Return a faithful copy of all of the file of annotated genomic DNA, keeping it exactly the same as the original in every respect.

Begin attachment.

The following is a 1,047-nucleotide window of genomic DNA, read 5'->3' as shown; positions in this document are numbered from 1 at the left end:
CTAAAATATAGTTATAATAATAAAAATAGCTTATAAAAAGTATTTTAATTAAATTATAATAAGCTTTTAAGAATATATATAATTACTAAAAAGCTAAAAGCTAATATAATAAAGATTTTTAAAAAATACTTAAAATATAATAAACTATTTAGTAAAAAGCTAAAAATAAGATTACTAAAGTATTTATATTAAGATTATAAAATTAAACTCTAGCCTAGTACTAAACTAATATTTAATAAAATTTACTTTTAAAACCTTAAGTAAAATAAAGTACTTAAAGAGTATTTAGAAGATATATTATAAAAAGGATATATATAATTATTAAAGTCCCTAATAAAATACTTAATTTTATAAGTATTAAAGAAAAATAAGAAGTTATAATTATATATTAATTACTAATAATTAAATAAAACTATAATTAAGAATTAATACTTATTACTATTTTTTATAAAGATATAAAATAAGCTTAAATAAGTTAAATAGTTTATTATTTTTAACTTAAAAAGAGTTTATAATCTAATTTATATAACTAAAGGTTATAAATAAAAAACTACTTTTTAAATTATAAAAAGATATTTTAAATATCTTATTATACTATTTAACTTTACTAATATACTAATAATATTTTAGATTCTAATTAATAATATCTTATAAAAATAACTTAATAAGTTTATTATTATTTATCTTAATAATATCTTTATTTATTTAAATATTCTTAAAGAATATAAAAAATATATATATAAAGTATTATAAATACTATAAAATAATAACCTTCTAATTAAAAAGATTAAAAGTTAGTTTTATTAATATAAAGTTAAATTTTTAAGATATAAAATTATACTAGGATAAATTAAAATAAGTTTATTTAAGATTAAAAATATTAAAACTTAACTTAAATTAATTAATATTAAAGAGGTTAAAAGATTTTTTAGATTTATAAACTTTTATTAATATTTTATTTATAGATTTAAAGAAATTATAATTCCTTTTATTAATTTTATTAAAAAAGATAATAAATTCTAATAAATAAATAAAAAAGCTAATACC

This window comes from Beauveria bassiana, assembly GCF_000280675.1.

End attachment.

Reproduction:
The following is a 1,047-nucleotide window of genomic DNA, read 5'->3' as shown; positions in this document are numbered from 1 at the left end:
CTAAAATATAGTTATAATAATAAAAATAGCTTATAAAAAGTATTTTAATTAAATTATAATAAGCTTTTAAGAATATATATAATTACTAAAAAGCTAAAAGCTAATATAATAAAGATTTTTAAAAAATACTTAAAATATAATAAACTATTTAGTAAAAAGCTAAAAATAAGATTACTAAAGTATTTATATTAAGATTATAAAATTAAACTCTAGCCTAGTACTAAACTAATATTTAATAAAATTTACTTTTAAAACCTTAAGTAAAATAAAGTACTTAAAGAGTATTTAGAAGATATATTATAAAAAGGATATATATAATTATTAAAGTCCCTAATAAAATACTTAATTTTATAAGTATTAAAGAAAAATAAGAAGTTATAATTATATATTAATTACTAATAATTAAATAAAACTATAATTAAGAATTAATACTTATTACTATTTTTTATAAAGATATAAAATAAGCTTAAATAAGTTAAATAGTTTATTATTTTTAACTTAAAAAGAGTTTATAATCTAATTTATATAACTAAAGGTTATAAATAAAAAACTACTTTTTAAATTATAAAAAGATATTTTAAATATCTTATTATACTATTTAACTTTACTAATATACTAATAATATTTTAGATTCTAATTAATAATATCTTATAAAAATAACTTAATAAGTTTATTATTATTTATCTTAATAATATCTTTATTTATTTAAATATTCTTAAAGAATATAAAAAATATATATATAAAGTATTATAAATACTATAAAATAATAACCTTCTAATTAAAAAGATTAAAAGTTAGTTTTATTAATATAAAGTTAAATTTTTAAGATATAAAATTATACTAGGATAAATTAAAATAAGTTTATTTAAGATTAAAAATATTAAAACTTAACTTAAATTAATTAATATTAAAGAGGTTAAAAGATTTTTTAGATTTATAAACTTTTATTAATATTTTATTTATAGATTTAAAGAAATTATAATTCCTTTTATTAATTTTATTAAAAAAGATAATAAATTCTAATAAATAAATAAAAAAGCTAATACC

This window comes from Beauveria bassiana, assembly GCF_000280675.1.